Today, Quita Woodward Horan and George Woodward III and their family announced that they will be placing nearly forty acres of land in the heart of Philadelphia, Pennsylvania’s Chestnut Hill neighborhood into a conservation easement with Natural Lands Trust to protect it from development in perpetuity. The Woodward family has owned this land since the late 1800s, and the conservation purposes are to maintain the property almost entirely as it is now – grass covered and fringed with woodland. This conservation arrangement is one of the largest in northwest Philadelphia’s history.
The 37 acres of land is currently–and has been for over a century–used and leased by the Philadelphia Cricket Club for a large portion of their nine-hole golf course at the St. Martins campus. The Woodward family has given the Philadelphia Cricket Club–and the Club has accepted–the opportunity to purchase the land subject to this easement, at a price that reflects its value restricted to open space recreational use only. The Woodwards will in turn be donating the proceeds of the sale to Natural Lands Trust, the Chestnut Hill Historical Society and other area charities. Had these steps not been taken by both the Woodward family and the Philadelphia Cricket Club, this land would be available for development in 15 years.
Mrs. Horan’s son, Charles “Chuck” Woodward, an avid supporter of open space and historic preservation has played an integral role in the transaction. He states, “For over a century, my family has cared deeply for the preservation of both land and architecture in our Philadelphia neighborhood. By conserving this land we are thrilled to ensure that a valuable natural asset adjacent to the Wissahickon Valley is unharmed for generations to come.”
The transaction empowers Natural Lands Trust to block any use of the land that is inconsistent with the conservation purposes of the easement, which is designed not only to protect this scenic and historic treasure but also to serve as an open space buffer for Fairmount Park. Were it not conserved, the development and revenue generating possibilities for the Woodward family would be significant.
“Our communities are made up of many different kinds of open spaces, each of which contributes to our sense of place and quality of life. In Philadelphia, every acre of green space is particularly precious, which is why we are so delighted to have the opportunity to work with the Woodward family and the Philadelphia Cricket Club to ensure that this iconic landscape will be preserved forever,” said Molly Morrison, President of Natural Lands Trust.
The Chestnut Hill Historical Society, who is dedicated to preserving the historical, architectural, and cultural resources and the open spaces that define the character of Chestnut Hill, has been integral in offering support and guidance for the transaction. Lori Salganicoff, Executive Director said, “We are deeply grateful to the Woodward family for making this gift to Chestnut Hill’s future. Our community is fortunate that Henry Howard Houston cherished Chestnut Hill’s setting and its open space, and that his daughter Gertrude, her husband, Dr. George Woodward, and their heirs continue to carry forward this remarkable legacy. CHHS is proud to have been a part of making this happen.”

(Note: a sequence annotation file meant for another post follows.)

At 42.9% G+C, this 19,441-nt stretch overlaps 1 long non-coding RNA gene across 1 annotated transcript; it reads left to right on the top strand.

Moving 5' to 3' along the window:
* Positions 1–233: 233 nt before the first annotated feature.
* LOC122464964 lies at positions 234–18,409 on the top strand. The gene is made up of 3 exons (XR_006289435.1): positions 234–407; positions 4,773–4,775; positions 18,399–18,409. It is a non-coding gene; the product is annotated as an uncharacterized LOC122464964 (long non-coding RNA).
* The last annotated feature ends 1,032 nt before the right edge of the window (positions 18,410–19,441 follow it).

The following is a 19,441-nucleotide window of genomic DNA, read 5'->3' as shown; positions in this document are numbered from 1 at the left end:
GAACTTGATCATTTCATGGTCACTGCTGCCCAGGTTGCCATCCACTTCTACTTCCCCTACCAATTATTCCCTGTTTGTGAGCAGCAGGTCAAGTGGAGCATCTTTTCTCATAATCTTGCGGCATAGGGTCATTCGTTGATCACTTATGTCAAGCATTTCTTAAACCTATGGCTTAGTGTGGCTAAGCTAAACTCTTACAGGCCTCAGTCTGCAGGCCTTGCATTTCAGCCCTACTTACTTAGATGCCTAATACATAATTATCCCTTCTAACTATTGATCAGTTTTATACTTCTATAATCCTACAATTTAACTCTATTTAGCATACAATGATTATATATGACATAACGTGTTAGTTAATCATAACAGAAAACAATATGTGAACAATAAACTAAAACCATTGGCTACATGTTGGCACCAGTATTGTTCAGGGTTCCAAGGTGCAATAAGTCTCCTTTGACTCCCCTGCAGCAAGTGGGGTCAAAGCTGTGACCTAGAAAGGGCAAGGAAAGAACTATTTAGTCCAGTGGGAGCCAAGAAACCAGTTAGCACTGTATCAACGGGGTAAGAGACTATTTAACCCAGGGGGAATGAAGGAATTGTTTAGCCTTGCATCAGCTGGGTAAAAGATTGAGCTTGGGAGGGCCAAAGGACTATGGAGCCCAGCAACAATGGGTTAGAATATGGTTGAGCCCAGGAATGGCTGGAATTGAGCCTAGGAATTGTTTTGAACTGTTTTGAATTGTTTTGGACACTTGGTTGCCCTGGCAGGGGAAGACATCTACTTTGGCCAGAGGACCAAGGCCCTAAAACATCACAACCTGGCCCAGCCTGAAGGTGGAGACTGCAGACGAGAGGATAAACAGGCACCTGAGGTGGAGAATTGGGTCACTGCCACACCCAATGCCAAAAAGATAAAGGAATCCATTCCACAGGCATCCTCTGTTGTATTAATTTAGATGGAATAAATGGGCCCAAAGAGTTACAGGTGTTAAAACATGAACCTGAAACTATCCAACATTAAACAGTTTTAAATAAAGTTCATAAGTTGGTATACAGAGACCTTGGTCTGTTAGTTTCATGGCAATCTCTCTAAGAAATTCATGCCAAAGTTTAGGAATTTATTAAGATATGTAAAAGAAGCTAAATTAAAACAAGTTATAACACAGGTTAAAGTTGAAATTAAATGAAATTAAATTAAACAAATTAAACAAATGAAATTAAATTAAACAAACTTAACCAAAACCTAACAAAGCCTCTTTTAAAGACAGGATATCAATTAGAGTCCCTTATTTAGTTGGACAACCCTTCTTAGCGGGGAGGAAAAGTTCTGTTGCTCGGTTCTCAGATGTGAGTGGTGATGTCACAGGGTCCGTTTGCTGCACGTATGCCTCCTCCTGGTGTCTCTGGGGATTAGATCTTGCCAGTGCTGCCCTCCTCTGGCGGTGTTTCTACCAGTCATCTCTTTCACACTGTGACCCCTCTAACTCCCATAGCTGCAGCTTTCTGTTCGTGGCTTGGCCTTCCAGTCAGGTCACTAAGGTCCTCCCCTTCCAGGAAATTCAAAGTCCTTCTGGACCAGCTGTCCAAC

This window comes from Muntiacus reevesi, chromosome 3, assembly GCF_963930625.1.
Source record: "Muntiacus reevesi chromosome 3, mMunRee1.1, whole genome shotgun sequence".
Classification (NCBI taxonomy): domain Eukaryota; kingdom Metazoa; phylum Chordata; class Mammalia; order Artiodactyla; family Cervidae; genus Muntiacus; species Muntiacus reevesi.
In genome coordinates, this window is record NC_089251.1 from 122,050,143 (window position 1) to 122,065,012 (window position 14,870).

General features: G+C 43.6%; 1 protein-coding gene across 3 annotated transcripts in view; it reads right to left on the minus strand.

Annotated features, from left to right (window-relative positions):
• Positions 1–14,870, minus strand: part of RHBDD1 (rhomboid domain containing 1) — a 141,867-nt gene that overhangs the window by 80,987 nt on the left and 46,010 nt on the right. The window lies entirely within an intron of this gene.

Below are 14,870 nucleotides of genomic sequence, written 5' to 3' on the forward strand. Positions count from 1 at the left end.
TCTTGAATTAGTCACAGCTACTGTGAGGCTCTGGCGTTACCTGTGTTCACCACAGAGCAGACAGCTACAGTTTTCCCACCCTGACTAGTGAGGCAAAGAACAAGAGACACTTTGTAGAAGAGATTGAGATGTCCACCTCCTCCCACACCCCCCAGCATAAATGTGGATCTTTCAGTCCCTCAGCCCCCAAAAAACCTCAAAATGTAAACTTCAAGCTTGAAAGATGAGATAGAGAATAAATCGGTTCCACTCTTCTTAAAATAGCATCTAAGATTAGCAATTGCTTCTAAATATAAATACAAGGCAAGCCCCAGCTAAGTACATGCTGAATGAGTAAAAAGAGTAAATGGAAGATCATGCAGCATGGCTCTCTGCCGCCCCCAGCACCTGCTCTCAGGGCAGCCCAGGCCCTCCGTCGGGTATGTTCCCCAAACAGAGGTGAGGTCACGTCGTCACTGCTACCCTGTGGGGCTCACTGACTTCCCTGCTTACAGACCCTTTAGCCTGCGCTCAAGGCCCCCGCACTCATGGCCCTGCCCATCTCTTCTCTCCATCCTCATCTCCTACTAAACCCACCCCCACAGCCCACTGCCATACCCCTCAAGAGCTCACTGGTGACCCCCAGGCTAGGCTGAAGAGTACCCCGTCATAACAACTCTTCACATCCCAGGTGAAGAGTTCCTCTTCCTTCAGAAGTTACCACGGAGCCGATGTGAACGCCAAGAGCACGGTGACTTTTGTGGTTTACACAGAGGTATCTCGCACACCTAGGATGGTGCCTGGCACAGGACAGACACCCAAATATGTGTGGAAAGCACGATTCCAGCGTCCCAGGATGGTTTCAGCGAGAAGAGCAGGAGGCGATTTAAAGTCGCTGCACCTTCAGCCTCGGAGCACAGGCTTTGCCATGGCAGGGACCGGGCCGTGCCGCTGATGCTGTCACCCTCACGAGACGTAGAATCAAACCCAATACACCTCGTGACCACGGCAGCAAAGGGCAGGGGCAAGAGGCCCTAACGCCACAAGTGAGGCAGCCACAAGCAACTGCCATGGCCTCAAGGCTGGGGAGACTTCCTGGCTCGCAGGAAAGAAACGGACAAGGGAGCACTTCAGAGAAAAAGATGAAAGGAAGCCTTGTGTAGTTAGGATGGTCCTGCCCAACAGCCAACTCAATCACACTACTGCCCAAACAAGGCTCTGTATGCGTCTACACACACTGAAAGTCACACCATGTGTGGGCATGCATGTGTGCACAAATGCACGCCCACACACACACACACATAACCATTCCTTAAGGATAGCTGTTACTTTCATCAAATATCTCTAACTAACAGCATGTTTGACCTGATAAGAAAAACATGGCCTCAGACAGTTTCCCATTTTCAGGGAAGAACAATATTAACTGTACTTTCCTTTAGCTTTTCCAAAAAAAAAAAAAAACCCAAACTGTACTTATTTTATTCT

The Philadelphia Cricket Club President, Michael J Vergare added, “The St. Martins Golf Course has been an integral part of the Philadelphia Cricket Club and the history of golf in the United States. The original course was the site of the 1907 and 1910 United States Open. In recent years, the present 9-hole course hosted the Nation and the World Hickory Match Play Championship. The Houston/Woodward family have once again kindly partnered with our Club to insure that this treasured tract of land will remain preserved open space forever.”
About the History of the Houston/Woodward & Philadelphia Cricket Club Land Relationship
The sale of the land to the Cricket Club culminates a long history of generosity and support from the Houston/Woodward family. In the late 1800’s, Henry Howard Houston gave the Club land for an 18-hole course at the St. Martins campus. The course was repurchased by the Houston estate in 1922 to provide funding for the Club to acquire the Flourtown course but the land remained available to the Club under a lease arrangement. Later, during the depression years, the course was reduced to the nine holes in use today. When the land was going to be sold from the Houston estate, Charles Henry Woodward personally acquired it and his family has continued its long tradition of land preservation for the benefit of the community to the present.
About Natural Lands Trust
Natural Lands Trust is the region’s largest land conservation organization and is dedicated to protecting the forests, fields, streams, and wetlands that are essential to the sustainability of life in eastern Pennsylvania and southern New Jersey. Since its founding in 1953, Natural Lands Trust has preserved more than 100,000 acres, including 42 nature preserves totaling nearly 22,000 acres. Today, millions of people enjoy the healthy habitats, clean air and water, bountiful recreational opportunities, and scenic beauty provided by the lands the organization has preserved.